We spent 4 days in Bhutan, which, admittedly was not enough time. The landscape, the history, the food, the people, the serenity left me longing to stay longer and learn more about their culture and lifestyle. What we did, however in our short time there was magnificent and I can’t wait to visit again!


We flew into Paro, Bhutan through Bangkok which is one of the few entry points into Bhutan. Flying alongside that mountain range was amazing!  So picturesque and almost unimaginable. We were immediately whisked away to Thimpu which is the capital and where we were spending our first two days in the country. Immediately the altitude change hit me and I found myself fighting to clear a flight of stairs. Not a great indicator of a trip where the majority of the activities revolve around hiking. We acclimated, napped, stared at the scenery, heard stories about the king, drank delicious Bhutanese beer and heard stories of life in Bhutan both to the present and past. My favorites were hearing the admiration each citizen has for their king, both current and former. My least, were of the hikes we were about to partake in but I pushed that to the side with each sip of Chabchhu. 

We awoke the next morning to start our first day of trekking at the Buddha Dordenma. The statue is 177 ft tall and I was in complete awe. The statue itself was a wonder. But inside of the colossal build were thousands and thousands of smaller buddhas on display. We started the hike and after an hour and a half of winding forest paths we made it to the other side of the jungle to our first Bhutanese lunch. 

We wandered around Thimpu for the next day, continued to acclimate to the altitude, visited the National Memorial Chorten, shopped in the markets and ate spicy chilies in cream sauce while drinking butter tea. On our last night in Thimpu we found ourselves at an Indian restaurant drinking beer and singing karaoke. 

The next morning we headed on the hour and a half drive back to Paro. This town, although the airport city is smaller in population than Thimpu and there is really one reason aside from entry and exit into the country to make this a stop, the infamous Tiger’s Nest Monastery.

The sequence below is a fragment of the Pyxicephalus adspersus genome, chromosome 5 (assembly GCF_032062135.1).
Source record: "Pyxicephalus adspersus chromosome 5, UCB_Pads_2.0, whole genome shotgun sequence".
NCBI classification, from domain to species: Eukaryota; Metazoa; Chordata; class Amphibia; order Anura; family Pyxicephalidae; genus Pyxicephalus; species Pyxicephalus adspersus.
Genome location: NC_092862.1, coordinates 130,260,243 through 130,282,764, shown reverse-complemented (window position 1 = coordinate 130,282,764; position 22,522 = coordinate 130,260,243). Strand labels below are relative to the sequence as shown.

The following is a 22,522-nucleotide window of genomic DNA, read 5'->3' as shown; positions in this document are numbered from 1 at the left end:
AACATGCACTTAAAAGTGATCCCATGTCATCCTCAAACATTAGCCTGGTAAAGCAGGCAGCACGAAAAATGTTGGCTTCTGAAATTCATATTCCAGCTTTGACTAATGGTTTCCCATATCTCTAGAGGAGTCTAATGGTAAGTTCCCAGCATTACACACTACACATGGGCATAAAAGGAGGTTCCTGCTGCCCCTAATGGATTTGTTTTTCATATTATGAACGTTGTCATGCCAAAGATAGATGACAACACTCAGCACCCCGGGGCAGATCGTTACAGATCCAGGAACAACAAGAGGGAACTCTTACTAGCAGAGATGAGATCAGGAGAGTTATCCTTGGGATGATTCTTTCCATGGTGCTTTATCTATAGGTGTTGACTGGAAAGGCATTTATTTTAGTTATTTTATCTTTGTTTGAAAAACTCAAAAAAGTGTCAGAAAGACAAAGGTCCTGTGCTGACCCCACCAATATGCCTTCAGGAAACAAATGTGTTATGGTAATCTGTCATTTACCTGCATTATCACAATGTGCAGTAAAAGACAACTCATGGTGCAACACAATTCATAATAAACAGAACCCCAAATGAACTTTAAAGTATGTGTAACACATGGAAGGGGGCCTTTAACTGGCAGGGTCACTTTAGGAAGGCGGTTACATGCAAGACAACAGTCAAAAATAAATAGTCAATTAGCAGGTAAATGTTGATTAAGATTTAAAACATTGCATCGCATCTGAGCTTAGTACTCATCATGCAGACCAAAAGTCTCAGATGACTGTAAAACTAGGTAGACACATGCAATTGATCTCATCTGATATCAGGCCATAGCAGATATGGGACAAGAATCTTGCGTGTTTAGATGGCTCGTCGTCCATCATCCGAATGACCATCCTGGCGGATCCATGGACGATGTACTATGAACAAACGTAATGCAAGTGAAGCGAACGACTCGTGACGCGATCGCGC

The entire trip culminated to this one last trek. If you’re not particularly athletic this may be a challenge. If you are particularly athletic this is still a challenge. It’s two mile, almost entirely, inclined hike up a mountain towards the monastery and then back down. Half way up the mountain trail is a charming little restaurant where you can stop for lunch or a much needed tea break before taking the second half of the trip. 

I cannot put into words how incredibly serene the monastery was at the very top. Cell phones, cameras, no electronics or bags were allowed in. After conquering the mountain, unplugging with everything you’ve trekked up with and entering that holy space, you immediately feel the connection. This was absolutely the literal and figurative pinnacle of the trip. We’d met so many amazing people who were genuinely the kindest and most in touch people we’d ever met; we’d conquered this mountain that seemed almost impossible during some parts and we made it to this point, which in its ancient beauty seemed to provide this understanding that you are in the now. Nothing before this point matters anymore and nothing beyond this point is important. You are here, and in this moment all you have is now.